6. marie-lucie says

    MMcM, gracias.

  7. Por nada.

  8. “This appropriation, ”
    In what way was this an appropriation? These people were Spanish and this was already their cultural heritage. They were trying to retain and maintain it, not appropriate anything.

  9. The Garcia Marquez reference plus the dictionaries made me thing of two pieces in Alexander Cockburn’s “Corruptions of Empire”, “Robert Laughlin: Lost in a World of Words” and Edward James: at home in Xilitla”.
    The former is about a slightly mad lexicographer of Tzotzil, and the latter is about an almost fully mad surrealist architect who also lived in Mexico. (The link is magic realism.)

  10. Edward James: at home in Xilitla
    Thanks for the link, Emmers. But this is just sooo typical: no pictures. I don’t think Cockburn knows about pictures.

  11. Does “galicismos” refer to France or Galicia?

  12. marie-lucie says

    Offhand, I would think that uses reflecting Galician influence would be “galicianismos”, but I could be wrong.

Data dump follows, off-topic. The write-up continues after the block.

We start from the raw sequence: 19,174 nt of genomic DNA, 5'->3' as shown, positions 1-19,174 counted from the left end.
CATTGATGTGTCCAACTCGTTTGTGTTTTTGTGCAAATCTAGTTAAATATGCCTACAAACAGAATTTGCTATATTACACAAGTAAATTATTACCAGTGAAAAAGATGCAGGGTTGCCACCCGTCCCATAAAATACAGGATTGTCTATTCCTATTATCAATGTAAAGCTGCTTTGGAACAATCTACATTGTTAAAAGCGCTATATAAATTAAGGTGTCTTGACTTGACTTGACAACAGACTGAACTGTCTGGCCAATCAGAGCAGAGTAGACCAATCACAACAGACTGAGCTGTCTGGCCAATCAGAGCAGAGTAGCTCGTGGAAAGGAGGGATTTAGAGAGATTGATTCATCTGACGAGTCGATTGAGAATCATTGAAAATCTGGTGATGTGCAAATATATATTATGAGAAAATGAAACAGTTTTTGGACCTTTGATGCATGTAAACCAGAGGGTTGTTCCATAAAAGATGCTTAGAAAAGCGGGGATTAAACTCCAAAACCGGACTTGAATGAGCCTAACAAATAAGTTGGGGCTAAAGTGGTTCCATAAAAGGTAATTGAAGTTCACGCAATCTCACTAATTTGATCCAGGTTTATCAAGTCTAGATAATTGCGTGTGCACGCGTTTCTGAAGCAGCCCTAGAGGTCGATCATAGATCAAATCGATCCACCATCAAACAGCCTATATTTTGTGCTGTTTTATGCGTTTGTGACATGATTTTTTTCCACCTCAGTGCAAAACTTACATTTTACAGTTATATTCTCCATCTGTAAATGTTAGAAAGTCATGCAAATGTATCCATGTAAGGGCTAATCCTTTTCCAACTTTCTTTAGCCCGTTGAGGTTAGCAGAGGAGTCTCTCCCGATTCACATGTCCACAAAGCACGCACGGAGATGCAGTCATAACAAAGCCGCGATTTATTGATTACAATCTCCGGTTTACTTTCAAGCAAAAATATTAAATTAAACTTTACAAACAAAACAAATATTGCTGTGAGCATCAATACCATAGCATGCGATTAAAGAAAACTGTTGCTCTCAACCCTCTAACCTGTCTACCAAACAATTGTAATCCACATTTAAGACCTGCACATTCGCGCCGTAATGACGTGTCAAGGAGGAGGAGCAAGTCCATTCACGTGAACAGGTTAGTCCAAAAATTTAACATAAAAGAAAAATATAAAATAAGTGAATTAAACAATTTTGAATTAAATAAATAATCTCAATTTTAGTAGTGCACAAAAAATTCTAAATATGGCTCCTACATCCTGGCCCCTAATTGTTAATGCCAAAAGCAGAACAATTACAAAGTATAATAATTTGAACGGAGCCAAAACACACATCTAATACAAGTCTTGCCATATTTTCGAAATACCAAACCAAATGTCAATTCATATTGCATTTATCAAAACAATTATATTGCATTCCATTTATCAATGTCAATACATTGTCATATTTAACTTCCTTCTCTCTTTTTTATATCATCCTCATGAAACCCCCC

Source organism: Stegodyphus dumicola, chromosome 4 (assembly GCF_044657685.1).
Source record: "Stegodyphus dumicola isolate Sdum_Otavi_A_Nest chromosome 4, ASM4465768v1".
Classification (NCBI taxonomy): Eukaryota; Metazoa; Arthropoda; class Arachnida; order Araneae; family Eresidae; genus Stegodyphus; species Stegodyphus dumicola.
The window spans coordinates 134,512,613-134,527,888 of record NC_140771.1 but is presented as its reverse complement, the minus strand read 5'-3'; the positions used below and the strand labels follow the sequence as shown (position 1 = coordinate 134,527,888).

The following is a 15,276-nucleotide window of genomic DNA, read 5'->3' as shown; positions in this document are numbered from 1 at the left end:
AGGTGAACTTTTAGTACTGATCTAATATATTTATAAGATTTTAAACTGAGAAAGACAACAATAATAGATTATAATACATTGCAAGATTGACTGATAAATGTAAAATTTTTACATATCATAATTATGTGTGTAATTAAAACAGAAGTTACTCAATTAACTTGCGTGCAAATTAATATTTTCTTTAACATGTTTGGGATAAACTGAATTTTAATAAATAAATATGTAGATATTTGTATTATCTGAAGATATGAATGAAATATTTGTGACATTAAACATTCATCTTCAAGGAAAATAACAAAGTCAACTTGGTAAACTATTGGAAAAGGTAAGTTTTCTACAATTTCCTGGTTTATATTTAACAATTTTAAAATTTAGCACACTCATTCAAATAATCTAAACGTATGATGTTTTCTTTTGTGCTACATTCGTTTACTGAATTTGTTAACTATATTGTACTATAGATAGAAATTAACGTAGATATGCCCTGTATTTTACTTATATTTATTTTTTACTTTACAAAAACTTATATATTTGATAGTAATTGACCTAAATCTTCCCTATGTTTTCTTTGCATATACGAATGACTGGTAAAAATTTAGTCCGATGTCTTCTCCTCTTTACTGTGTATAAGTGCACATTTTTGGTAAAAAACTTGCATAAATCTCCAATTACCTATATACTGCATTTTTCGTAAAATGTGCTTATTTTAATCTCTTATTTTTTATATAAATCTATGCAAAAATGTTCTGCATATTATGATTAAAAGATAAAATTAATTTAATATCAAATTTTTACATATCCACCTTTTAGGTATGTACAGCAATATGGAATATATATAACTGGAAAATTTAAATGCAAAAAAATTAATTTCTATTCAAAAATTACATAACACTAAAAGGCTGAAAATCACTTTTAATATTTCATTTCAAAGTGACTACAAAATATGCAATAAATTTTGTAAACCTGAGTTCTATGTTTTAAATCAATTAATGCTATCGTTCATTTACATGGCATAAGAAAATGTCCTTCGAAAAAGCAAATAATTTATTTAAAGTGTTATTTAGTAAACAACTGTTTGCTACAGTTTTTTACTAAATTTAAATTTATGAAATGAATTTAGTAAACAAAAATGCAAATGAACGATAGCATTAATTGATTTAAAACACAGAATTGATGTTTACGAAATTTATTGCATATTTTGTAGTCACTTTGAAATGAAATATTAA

13. p.s. I was wrong. It would be “galleguismos”, things typical of the “gallegos”.

  14. Galicismo is ‘gallicism,’ something characteristic of or borrowed from France.

  15. Übrigens, language hat, a twenty-something Argentine friend of mine tells me that “gallego” is a generic term for Spaniards for him; was that true in your time in Argentina?

  16. marie-lucie says

    LH, my comment was on the word for possible “Galician” characteristics, since caffeind had already written France or Galicia. Maybe that was not clear.
    Aidan, perhaps a large number of the Spanish immigrants to Argentina were from Galicia.

  17. a twenty-something Argentine friend of mine tells me that “gallego” is a generic term for Spaniards for him; was that true in your time in Argentina?
    Yes, I think it goes way back.

  18. “…published dictionaries, language textbooks, and treatises (in prose and verse) on orthology, orthography, philology, lexicography, meter, prosody, and Castilian grammar”
    I wondered what connection genomics had with language. Apparently orthology has (had?) another meaning. A hurray-word for “linguistic prescriptivism”.

  19. peter desmond says

    i lived in argentina, and i recently had an argentine girlfriend for five years, so i have two more bits to add to this thread.
    “gringo” means italian in argentina.
    “turco” means arab — perhaps because they emigrated to argentina with a turkish passport?